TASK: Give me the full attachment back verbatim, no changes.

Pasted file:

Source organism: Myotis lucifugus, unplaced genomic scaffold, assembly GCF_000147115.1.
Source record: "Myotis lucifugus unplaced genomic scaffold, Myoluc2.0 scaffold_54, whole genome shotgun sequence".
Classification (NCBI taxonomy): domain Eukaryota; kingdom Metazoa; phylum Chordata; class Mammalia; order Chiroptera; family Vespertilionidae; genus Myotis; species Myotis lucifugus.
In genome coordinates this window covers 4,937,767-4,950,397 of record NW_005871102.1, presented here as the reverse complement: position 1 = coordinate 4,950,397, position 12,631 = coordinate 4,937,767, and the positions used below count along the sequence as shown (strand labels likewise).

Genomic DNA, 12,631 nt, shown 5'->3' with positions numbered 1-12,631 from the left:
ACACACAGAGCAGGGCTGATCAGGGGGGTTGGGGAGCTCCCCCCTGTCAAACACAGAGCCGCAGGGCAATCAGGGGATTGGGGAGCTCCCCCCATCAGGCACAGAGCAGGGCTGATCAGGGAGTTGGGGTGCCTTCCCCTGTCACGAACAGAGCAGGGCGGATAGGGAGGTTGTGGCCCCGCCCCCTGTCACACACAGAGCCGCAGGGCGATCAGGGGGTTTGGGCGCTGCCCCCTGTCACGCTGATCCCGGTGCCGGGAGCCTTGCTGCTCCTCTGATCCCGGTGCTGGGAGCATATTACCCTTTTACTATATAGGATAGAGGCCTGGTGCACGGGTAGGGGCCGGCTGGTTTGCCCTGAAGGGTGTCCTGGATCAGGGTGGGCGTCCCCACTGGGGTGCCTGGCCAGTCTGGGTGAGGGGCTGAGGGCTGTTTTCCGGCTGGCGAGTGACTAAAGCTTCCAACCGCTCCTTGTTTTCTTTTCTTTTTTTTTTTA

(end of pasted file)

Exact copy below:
Source organism: Myotis lucifugus, unplaced genomic scaffold, assembly GCF_000147115.1.
Source record: "Myotis lucifugus unplaced genomic scaffold, Myoluc2.0 scaffold_54, whole genome shotgun sequence".
Classification (NCBI taxonomy): domain Eukaryota; kingdom Metazoa; phylum Chordata; class Mammalia; order Chiroptera; family Vespertilionidae; genus Myotis; species Myotis lucifugus.
In genome coordinates this window covers 4,937,767-4,950,397 of record NW_005871102.1, presented here as the reverse complement: position 1 = coordinate 4,950,397, position 12,631 = coordinate 4,937,767, and the positions used below count along the sequence as shown (strand labels likewise).

Genomic DNA, 12,631 nt, shown 5'->3' with positions numbered 1-12,631 from the left:
ACACACAGAGCAGGGCTGATCAGGGGGGTTGGGGAGCTCCCCCCTGTCAAACACAGAGCCGCAGGGCAATCAGGGGATTGGGGAGCTCCCCCCATCAGGCACAGAGCAGGGCTGATCAGGGAGTTGGGGTGCCTTCCCCTGTCACGAACAGAGCAGGGCGGATAGGGAGGTTGTGGCCCCGCCCCCTGTCACACACAGAGCCGCAGGGCGATCAGGGGGTTTGGGCGCTGCCCCCTGTCACGCTGATCCCGGTGCCGGGAGCCTTGCTGCTCCTCTGATCCCGGTGCTGGGAGCATATTACCCTTTTACTATATAGGATAGAGGCCTGGTGCACGGGTAGGGGCCGGCTGGTTTGCCCTGAAGGGTGTCCTGGATCAGGGTGGGCGTCCCCACTGGGGTGCCTGGCCAGTCTGGGTGAGGGGCTGAGGGCTGTTTTCCGGCTGGCGAGTGACTAAAGCTTCCAACCGCTCCTTGTTTTCTTTTCTTTTTTTTTTTA